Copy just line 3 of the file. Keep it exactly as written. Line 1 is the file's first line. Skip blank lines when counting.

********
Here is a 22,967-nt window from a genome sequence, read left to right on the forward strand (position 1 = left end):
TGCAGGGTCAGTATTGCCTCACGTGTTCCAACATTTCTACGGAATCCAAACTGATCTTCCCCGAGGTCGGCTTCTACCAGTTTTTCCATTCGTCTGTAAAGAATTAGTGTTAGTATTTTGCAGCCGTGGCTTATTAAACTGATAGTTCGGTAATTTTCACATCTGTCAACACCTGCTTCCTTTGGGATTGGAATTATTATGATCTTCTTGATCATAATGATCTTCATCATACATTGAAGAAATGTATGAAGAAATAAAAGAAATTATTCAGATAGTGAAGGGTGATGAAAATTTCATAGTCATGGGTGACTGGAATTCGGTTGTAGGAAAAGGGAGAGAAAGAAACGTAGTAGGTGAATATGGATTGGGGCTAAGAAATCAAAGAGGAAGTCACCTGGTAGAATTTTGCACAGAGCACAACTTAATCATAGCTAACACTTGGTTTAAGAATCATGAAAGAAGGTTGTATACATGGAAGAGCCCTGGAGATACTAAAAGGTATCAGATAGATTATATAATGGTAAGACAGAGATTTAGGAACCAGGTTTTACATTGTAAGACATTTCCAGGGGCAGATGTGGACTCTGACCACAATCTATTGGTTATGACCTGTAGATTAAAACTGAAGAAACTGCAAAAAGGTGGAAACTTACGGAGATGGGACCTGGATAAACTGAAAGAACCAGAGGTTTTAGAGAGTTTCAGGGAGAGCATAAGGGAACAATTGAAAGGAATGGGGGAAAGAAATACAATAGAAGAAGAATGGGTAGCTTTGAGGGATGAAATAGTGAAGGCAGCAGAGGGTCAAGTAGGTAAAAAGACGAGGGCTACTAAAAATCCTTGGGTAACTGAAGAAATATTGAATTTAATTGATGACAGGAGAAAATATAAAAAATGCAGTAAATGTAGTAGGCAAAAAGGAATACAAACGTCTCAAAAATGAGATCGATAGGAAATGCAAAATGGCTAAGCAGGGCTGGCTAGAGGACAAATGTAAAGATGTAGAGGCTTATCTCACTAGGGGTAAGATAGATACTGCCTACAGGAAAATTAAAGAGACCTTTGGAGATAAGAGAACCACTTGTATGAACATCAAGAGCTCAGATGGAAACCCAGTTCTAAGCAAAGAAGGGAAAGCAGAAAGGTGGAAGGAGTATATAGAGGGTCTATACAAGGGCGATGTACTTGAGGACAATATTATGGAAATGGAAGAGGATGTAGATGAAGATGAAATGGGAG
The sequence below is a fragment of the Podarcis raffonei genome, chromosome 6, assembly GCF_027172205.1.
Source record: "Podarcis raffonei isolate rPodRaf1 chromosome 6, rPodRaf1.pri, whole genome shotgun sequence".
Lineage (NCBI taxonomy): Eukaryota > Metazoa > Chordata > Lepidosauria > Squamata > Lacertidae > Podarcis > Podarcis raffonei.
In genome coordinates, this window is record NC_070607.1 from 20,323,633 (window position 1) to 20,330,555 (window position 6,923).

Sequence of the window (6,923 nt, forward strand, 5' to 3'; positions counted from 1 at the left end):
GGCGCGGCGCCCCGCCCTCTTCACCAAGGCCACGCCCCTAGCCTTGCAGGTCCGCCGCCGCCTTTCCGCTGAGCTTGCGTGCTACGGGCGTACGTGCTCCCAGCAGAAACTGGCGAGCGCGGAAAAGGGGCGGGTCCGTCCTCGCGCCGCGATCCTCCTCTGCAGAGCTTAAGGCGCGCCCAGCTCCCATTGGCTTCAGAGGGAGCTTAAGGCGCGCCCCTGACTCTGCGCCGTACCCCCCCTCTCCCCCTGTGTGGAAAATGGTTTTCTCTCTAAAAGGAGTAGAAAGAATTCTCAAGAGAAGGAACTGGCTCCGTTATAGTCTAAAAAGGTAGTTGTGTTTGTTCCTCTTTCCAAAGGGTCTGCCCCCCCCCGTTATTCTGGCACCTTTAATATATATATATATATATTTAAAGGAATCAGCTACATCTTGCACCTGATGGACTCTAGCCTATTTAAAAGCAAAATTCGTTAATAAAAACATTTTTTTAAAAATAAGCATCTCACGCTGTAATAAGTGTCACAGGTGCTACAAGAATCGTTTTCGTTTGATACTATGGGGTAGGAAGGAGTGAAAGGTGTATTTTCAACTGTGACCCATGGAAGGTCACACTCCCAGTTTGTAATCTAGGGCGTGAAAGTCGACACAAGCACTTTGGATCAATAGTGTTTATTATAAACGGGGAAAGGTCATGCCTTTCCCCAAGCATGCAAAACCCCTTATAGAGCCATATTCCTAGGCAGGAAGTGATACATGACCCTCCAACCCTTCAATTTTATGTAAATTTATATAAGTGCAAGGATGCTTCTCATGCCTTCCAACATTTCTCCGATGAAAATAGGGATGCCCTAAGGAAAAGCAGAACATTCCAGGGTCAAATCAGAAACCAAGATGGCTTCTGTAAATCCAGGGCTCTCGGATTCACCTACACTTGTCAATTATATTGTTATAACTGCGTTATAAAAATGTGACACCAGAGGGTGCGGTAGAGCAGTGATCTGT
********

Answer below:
The sequence below is a fragment of the Podarcis raffonei genome, chromosome 6, assembly GCF_027172205.1.